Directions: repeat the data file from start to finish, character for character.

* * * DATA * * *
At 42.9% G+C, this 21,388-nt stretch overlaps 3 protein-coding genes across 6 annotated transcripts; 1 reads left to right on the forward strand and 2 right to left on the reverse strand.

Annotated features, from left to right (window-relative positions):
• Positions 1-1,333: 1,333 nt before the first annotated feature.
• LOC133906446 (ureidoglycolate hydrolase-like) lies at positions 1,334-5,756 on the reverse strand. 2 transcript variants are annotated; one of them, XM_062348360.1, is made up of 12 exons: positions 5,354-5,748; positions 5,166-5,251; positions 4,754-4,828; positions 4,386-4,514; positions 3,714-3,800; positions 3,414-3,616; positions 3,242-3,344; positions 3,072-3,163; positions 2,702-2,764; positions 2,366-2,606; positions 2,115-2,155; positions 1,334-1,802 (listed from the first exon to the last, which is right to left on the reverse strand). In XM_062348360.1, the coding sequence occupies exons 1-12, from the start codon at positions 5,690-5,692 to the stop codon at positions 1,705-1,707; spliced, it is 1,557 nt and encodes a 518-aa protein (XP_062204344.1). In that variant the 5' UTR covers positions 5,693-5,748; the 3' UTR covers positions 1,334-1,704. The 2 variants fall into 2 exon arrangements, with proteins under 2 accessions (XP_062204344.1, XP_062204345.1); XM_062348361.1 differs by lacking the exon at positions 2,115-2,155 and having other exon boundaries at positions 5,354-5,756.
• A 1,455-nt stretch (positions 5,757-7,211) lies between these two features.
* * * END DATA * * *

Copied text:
At 42.9% G+C, this 21,388-nt stretch overlaps 3 protein-coding genes across 6 annotated transcripts; 1 reads left to right on the forward strand and 2 right to left on the reverse strand.

Annotated features, from left to right (window-relative positions):
• Positions 1-1,333: 1,333 nt before the first annotated feature.
• LOC133906446 (ureidoglycolate hydrolase-like) lies at positions 1,334-5,756 on the reverse strand. 2 transcript variants are annotated; one of them, XM_062348360.1, is made up of 12 exons: positions 5,354-5,748; positions 5,166-5,251; positions 4,754-4,828; positions 4,386-4,514; positions 3,714-3,800; positions 3,414-3,616; positions 3,242-3,344; positions 3,072-3,163; positions 2,702-2,764; positions 2,366-2,606; positions 2,115-2,155; positions 1,334-1,802 (listed from the first exon to the last, which is right to left on the reverse strand). In XM_062348360.1, the coding sequence occupies exons 1-12, from the start codon at positions 5,690-5,692 to the stop codon at positions 1,705-1,707; spliced, it is 1,557 nt and encodes a 518-aa protein (XP_062204344.1). In that variant the 5' UTR covers positions 5,693-5,748; the 3' UTR covers positions 1,334-1,704. The 2 variants fall into 2 exon arrangements, with proteins under 2 accessions (XP_062204344.1, XP_062204345.1); XM_062348361.1 differs by lacking the exon at positions 2,115-2,155 and having other exon boundaries at positions 5,354-5,756.
• A 1,455-nt stretch (positions 5,757-7,211) lies between these two features.